A character can also attempt a Strength check to break an object. The GM sets the DC for any such check.

Sours: https://roll20.net/compendium/dnd5e/The%20Environment

Dnd darkvision

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Darkness, Light, and Vision: Dungeons and Dragons 5e Rules Explained

Darkvision Isn't As Good As You Think

New to Sly Flourish? Start Here!

by Mike on 4 January 2021

Creatures with darkvision in darkness have disadvantage on Wisdom (Perception) checks and -5 to their passive perception. Light up those torches, dungeon explorers!

In many D&D games, any sort of light such as torches, lanterns, use of the light cantrip, or other forms of illumination are shunned in favor of character races possessing darkvision. Darkvision is treated as a perfect way to navigate the darkest corridors, tunnels, and dungeons in our D&D games.

Except it doesn't work that way.

This is actually the combination of three rules so it's easy for players and DMs to miss it. Here's the description of darkvision from chapter 8 of the Player's Handbook:

Darkvision. Many creatures in fantasy gaming worlds, especially those that dwell underground, have darkvision. Within a specified range, a creature with darkvision can see in darkness as if the darkness were dim light, so areas of darkness are only lightly obscured as far as that creature is concerned. However, the creature can't discern color in darkness, only shades of gray.

Here's what happens when you're in dim light also in chapter 8 of the Player's Handbook:

A given area might be lightly or heavily obscured. In a lightly obscured area, such as dim light, patchy fog, or moderate foliage, creatures have disadvantage on Wisdom (Perception) checks that rely on sight.

And finally under "Passive Checks" in chapter 7 of the Player's Handbook:

If the character has advantage on the check, add 5. For disadvantage, subtract 5.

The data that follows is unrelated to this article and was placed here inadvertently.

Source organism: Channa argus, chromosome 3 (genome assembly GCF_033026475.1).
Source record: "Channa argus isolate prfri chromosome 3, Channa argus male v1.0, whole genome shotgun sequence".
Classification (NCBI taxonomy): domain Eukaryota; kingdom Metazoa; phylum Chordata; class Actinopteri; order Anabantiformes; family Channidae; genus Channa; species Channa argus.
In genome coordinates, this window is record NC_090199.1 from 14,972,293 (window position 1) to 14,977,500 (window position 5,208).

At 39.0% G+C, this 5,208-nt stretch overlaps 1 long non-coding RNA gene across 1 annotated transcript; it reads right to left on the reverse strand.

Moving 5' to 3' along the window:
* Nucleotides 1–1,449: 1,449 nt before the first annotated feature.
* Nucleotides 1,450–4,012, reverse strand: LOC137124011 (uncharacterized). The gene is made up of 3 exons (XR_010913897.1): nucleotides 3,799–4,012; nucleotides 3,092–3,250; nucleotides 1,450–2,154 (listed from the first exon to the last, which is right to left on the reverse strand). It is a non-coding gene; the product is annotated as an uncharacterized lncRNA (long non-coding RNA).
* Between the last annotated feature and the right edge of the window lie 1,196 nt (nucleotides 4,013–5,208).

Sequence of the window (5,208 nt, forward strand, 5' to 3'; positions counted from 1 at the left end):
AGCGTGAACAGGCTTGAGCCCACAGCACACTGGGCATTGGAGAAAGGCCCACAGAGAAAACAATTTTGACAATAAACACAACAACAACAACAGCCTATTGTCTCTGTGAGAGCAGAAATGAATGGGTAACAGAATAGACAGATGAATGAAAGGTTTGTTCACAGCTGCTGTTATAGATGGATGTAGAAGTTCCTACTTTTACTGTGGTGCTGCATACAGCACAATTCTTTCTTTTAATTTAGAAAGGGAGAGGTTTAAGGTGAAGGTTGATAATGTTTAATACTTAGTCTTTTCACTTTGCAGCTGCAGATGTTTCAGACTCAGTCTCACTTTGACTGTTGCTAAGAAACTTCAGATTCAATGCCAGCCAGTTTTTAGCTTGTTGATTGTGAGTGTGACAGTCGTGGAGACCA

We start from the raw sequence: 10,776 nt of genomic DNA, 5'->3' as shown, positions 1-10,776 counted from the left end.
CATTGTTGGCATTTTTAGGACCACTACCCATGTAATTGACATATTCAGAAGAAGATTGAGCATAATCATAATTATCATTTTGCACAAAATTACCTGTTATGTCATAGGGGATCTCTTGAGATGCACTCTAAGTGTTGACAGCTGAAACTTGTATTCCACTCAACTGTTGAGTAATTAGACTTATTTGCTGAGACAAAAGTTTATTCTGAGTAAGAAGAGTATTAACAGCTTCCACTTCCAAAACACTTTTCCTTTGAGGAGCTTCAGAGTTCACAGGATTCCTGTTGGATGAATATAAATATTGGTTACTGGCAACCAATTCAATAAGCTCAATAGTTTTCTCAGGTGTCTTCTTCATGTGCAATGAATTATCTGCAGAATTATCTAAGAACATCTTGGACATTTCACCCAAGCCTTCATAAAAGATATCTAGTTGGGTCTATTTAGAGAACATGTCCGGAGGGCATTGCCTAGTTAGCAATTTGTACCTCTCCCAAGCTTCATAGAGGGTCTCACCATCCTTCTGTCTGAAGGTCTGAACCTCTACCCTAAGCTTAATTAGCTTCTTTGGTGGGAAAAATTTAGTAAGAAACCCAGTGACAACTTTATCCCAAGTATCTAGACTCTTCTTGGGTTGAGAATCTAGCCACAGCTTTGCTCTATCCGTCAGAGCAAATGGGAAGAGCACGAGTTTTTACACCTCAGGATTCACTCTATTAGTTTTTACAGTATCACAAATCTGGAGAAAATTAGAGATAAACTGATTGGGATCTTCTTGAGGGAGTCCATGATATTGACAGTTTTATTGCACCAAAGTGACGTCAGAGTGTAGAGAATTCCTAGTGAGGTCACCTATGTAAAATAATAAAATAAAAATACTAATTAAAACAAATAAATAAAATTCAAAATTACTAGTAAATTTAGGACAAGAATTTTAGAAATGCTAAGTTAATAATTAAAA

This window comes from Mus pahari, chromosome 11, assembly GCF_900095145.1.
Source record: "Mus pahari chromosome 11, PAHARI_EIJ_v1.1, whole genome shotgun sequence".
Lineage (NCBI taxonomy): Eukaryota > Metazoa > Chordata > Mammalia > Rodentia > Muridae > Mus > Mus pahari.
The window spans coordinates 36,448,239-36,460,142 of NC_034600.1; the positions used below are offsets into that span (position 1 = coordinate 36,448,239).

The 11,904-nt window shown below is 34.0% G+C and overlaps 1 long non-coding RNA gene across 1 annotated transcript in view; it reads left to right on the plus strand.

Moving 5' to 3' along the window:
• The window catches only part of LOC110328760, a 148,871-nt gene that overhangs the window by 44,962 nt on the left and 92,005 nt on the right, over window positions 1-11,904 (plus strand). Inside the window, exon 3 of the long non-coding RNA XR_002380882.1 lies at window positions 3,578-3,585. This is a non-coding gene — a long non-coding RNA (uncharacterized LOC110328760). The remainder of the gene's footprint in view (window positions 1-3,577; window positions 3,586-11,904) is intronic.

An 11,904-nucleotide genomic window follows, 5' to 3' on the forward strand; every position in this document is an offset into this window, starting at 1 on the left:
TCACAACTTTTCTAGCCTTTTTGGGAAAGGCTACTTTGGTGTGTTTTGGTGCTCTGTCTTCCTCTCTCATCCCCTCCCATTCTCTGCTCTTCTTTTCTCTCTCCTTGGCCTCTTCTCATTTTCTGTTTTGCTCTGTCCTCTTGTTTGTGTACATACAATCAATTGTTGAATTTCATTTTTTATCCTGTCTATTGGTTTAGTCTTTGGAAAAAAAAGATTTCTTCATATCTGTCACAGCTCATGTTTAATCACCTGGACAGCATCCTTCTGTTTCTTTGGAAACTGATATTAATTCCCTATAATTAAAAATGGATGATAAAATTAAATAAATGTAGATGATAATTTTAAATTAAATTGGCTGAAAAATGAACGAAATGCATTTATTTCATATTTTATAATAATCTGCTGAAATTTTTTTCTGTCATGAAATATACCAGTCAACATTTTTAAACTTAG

Joining these three rules together we come to this:

A character with darkvision has -5 to passive Perception checks while within darkness.

Light Those Torches

Most of the time, characters in dangerous areas won't want -5 to their passive Perception checks or to have disadvantage on Wisdom (Perception) checks. They'll want to light the area up if they want to be careful. Darkvision is no longer Superman's see-everything vision. If the group decides they want to be sneaky, they're going to miss those traps. If they light up those torches, they might give themselves away to lurking enemies.

Of course, the same thing is true for our enemies. Monsters with darkvision are just as likely to miss that stealthy rogue if they don't have lights of their own. Will they risk it? Only creatures with blindsense have no need to worry.

Choosing whether to light up or not is one of those fun in-world decisions that makes D&D fun. Instead of having a cure-all to the problem ("I have darkvision, we're fine), the players have to make hard choices with consequences. Sure, you can rely on darkvision, but you may step into a spiked pit trap you might otherwise see.

The next time the characters enter an old crypt, best to remind them of the dangers of relying completely on darkvisioon.